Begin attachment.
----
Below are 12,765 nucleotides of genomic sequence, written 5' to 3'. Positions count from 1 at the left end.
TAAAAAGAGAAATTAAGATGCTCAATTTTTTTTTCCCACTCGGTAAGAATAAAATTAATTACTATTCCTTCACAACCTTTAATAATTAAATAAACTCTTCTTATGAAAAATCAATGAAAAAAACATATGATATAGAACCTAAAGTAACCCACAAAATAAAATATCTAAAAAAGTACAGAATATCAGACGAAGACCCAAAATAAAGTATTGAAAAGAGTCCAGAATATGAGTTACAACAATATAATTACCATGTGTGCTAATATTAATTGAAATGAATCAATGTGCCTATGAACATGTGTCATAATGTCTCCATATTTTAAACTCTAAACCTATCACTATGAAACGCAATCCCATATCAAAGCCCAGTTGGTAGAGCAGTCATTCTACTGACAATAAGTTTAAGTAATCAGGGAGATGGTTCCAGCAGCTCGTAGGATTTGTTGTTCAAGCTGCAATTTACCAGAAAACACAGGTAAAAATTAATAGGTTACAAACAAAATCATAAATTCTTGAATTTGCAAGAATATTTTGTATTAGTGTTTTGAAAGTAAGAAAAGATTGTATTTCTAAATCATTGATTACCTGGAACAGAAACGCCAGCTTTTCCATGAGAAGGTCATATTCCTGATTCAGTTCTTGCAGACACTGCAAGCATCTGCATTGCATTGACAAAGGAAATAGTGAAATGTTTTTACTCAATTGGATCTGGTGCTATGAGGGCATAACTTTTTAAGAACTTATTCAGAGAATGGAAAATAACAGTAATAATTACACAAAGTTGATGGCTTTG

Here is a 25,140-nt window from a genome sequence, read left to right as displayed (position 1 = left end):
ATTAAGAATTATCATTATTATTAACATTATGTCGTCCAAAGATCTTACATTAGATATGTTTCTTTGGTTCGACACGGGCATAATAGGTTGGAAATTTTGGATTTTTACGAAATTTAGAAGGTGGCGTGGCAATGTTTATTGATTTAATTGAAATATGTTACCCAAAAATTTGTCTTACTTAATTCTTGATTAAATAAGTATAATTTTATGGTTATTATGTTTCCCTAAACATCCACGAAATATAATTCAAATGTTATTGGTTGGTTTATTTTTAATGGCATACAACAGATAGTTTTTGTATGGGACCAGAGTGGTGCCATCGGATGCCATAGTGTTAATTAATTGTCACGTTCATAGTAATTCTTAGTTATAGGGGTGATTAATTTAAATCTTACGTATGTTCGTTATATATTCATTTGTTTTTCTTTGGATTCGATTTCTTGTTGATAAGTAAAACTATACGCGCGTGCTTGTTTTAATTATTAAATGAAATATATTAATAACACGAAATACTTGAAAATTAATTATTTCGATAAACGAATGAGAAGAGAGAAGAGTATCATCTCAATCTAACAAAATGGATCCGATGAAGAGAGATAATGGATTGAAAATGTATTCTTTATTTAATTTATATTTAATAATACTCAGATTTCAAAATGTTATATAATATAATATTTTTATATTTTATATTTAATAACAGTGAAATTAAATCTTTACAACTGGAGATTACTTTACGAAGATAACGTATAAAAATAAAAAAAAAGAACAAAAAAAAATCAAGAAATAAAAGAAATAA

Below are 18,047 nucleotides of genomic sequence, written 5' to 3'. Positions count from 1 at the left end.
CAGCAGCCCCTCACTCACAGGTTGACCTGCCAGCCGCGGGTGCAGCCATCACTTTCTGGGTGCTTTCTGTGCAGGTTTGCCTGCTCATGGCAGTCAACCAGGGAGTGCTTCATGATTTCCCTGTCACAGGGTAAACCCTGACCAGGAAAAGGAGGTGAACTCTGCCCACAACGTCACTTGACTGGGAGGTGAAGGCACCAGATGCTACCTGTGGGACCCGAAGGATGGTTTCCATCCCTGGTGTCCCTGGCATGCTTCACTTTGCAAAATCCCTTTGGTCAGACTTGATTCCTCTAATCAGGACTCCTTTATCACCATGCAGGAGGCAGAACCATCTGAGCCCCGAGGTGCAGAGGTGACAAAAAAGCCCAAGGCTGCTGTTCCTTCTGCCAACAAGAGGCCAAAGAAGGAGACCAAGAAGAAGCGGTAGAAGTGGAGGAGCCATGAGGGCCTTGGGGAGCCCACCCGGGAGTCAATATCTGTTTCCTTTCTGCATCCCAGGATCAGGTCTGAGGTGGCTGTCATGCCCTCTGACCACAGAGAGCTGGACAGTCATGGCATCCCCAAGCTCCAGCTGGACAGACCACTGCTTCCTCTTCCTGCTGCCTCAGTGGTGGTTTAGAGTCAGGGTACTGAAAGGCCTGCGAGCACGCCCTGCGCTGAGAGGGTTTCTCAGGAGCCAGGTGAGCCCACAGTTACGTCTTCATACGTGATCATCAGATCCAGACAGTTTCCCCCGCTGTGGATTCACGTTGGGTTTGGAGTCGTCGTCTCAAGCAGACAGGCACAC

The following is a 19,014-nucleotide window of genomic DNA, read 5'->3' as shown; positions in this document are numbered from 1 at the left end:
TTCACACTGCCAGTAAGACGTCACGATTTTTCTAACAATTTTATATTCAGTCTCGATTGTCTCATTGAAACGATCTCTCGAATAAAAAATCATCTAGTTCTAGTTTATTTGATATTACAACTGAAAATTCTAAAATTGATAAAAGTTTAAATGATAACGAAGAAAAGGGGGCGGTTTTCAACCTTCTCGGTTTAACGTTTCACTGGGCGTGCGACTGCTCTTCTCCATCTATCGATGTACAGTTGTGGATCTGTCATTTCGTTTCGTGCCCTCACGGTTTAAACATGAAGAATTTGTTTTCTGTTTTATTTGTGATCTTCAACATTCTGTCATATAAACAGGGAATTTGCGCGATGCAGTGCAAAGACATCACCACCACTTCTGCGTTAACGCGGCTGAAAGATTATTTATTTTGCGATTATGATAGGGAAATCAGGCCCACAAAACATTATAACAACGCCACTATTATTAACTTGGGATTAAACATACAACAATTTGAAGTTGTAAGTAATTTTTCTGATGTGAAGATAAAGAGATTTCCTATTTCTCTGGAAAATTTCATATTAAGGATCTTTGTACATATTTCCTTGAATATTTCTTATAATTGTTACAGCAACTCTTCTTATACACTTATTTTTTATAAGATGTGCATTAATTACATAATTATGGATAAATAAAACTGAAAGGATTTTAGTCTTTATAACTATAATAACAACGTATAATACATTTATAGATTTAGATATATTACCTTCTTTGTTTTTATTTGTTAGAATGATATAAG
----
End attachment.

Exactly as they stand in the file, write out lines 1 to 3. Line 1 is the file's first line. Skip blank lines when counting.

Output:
Below are 12,765 nucleotides of genomic sequence, written 5' to 3'. Positions count from 1 at the left end.
TAAAAAGAGAAATTAAGATGCTCAATTTTTTTTTCCCACTCGGTAAGAATAAAATTAATTACTATTCCTTCACAACCTTTAATAATTAAATAAACTCTTCTTATGAAAAATCAATGAAAAAAACATATGATATAGAACCTAAAGTAACCCACAAAATAAAATATCTAAAAAAGTACAGAATATCAGACGAAGACCCAAAATAAAGTATTGAAAAGAGTCCAGAATATGAGTTACAACAATATAATTACCATGTGTGCTAATATTAATTGAAATGAATCAATGTGCCTATGAACATGTGTCATAATGTCTCCATATTTTAAACTCTAAACCTATCACTATGAAACGCAATCCCATATCAAAGCCCAGTTGGTAGAGCAGTCATTCTACTGACAATAAGTTTAAGTAATCAGGGAGATGGTTCCAGCAGCTCGTAGGATTTGTTGTTCAAGCTGCAATTTACCAGAAAACACAGGTAAAAATTAATAGGTTACAAACAAAATCATAAATTCTTGAATTTGCAAGAATATTTTGTATTAGTGTTTTGAAAGTAAGAAAAGATTGTATTTCTAAATCATTGATTACCTGGAACAGAAACGCCAGCTTTTCCATGAGAAGGTCATATTCCTGATTCAGTTCTTGCAGACACTGCAAGCATCTGCATTGCATTGACAAAGGAAATAGTGAAATGTTTTTACTCAATTGGATCTGGTGCTATGAGGGCATAACTTTTTAAGAACTTATTCAGAGAATGGAAAATAACAGTAATAATTACACAAAGTTGATGGCTTTG

Here is a 25,140-nt window from a genome sequence, read left to right as displayed (position 1 = left end):